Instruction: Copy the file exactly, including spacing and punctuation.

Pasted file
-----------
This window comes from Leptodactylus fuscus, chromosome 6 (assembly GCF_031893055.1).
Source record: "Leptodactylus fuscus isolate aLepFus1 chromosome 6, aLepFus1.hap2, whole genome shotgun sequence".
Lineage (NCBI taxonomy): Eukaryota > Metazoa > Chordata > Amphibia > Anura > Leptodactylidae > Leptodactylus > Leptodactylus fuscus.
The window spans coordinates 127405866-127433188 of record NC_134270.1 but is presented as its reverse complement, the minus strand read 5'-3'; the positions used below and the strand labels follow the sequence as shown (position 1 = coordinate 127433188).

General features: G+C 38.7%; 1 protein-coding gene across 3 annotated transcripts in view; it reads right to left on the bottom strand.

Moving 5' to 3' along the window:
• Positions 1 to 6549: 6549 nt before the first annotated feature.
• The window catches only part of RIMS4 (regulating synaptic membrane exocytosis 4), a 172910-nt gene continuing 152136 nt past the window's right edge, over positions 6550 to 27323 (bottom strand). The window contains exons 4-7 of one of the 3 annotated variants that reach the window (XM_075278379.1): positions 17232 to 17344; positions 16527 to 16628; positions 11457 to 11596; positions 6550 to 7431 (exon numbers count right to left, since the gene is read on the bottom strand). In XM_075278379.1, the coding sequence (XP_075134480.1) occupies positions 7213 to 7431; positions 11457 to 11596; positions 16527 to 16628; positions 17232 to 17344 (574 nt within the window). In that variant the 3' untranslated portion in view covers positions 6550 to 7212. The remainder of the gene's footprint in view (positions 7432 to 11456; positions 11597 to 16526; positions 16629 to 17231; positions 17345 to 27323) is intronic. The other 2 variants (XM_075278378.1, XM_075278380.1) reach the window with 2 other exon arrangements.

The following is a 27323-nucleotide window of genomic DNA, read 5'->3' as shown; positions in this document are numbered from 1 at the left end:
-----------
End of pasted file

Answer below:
This window comes from Leptodactylus fuscus, chromosome 6 (assembly GCF_031893055.1).
Source record: "Leptodactylus fuscus isolate aLepFus1 chromosome 6, aLepFus1.hap2, whole genome shotgun sequence".
Lineage (NCBI taxonomy): Eukaryota > Metazoa > Chordata > Amphibia > Anura > Leptodactylidae > Leptodactylus > Leptodactylus fuscus.
The window spans coordinates 127405866-127433188 of record NC_134270.1 but is presented as its reverse complement, the minus strand read 5'-3'; the positions used below and the strand labels follow the sequence as shown (position 1 = coordinate 127433188).

General features: G+C 38.7%; 1 protein-coding gene across 3 annotated transcripts in view; it reads right to left on the bottom strand.

Moving 5' to 3' along the window:
• Positions 1 to 6549: 6549 nt before the first annotated feature.
• The window catches only part of RIMS4 (regulating synaptic membrane exocytosis 4), a 172910-nt gene continuing 152136 nt past the window's right edge, over positions 6550 to 27323 (bottom strand). The window contains exons 4-7 of one of the 3 annotated variants that reach the window (XM_075278379.1): positions 17232 to 17344; positions 16527 to 16628; positions 11457 to 11596; positions 6550 to 7431 (exon numbers count right to left, since the gene is read on the bottom strand). In XM_075278379.1, the coding sequence (XP_075134480.1) occupies positions 7213 to 7431; positions 11457 to 11596; positions 16527 to 16628; positions 17232 to 17344 (574 nt within the window). In that variant the 3' untranslated portion in view covers positions 6550 to 7212. The remainder of the gene's footprint in view (positions 7432 to 11456; positions 11597 to 16526; positions 16629 to 17231; positions 17345 to 27323) is intronic. The other 2 variants (XM_075278378.1, XM_075278380.1) reach the window with 2 other exon arrangements.

The following is a 27323-nucleotide window of genomic DNA, read 5'->3' as shown; positions in this document are numbered from 1 at the left end: